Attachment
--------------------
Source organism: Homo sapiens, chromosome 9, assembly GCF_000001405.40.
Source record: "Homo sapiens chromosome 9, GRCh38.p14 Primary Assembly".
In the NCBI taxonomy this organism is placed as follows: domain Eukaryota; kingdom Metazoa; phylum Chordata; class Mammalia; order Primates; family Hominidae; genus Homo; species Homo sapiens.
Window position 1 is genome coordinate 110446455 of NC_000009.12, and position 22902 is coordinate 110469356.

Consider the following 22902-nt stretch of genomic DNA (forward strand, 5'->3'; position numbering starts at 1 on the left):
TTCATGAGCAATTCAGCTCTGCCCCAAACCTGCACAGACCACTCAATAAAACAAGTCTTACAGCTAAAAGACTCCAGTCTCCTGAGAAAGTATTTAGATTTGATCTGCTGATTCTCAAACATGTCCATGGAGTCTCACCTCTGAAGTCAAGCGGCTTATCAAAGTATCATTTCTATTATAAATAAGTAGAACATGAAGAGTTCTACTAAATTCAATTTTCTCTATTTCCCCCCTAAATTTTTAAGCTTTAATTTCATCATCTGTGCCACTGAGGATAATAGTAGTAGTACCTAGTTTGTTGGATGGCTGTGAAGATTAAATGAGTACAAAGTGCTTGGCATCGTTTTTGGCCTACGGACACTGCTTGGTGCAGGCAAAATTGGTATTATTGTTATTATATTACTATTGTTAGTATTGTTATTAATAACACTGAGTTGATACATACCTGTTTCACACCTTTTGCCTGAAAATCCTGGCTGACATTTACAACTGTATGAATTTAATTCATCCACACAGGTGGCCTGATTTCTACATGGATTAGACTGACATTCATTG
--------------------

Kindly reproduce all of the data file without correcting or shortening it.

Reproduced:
Source organism: Homo sapiens, chromosome 9, assembly GCF_000001405.40.
Source record: "Homo sapiens chromosome 9, GRCh38.p14 Primary Assembly".
In the NCBI taxonomy this organism is placed as follows: domain Eukaryota; kingdom Metazoa; phylum Chordata; class Mammalia; order Primates; family Hominidae; genus Homo; species Homo sapiens.
Window position 1 is genome coordinate 110446455 of NC_000009.12, and position 22902 is coordinate 110469356.

Consider the following 22902-nt stretch of genomic DNA (forward strand, 5'->3'; position numbering starts at 1 on the left):
TTCATGAGCAATTCAGCTCTGCCCCAAACCTGCACAGACCACTCAATAAAACAAGTCTTACAGCTAAAAGACTCCAGTCTCCTGAGAAAGTATTTAGATTTGATCTGCTGATTCTCAAACATGTCCATGGAGTCTCACCTCTGAAGTCAAGCGGCTTATCAAAGTATCATTTCTATTATAAATAAGTAGAACATGAAGAGTTCTACTAAATTCAATTTTCTCTATTTCCCCCCTAAATTTTTAAGCTTTAATTTCATCATCTGTGCCACTGAGGATAATAGTAGTAGTACCTAGTTTGTTGGATGGCTGTGAAGATTAAATGAGTACAAAGTGCTTGGCATCGTTTTTGGCCTACGGACACTGCTTGGTGCAGGCAAAATTGGTATTATTGTTATTATATTACTATTGTTAGTATTGTTATTAATAACACTGAGTTGATACATACCTGTTTCACACCTTTTGCCTGAAAATCCTGGCTGACATTTACAACTGTATGAATTTAATTCATCCACACAGGTGGCCTGATTTCTACATGGATTAGACTGACATTCATTG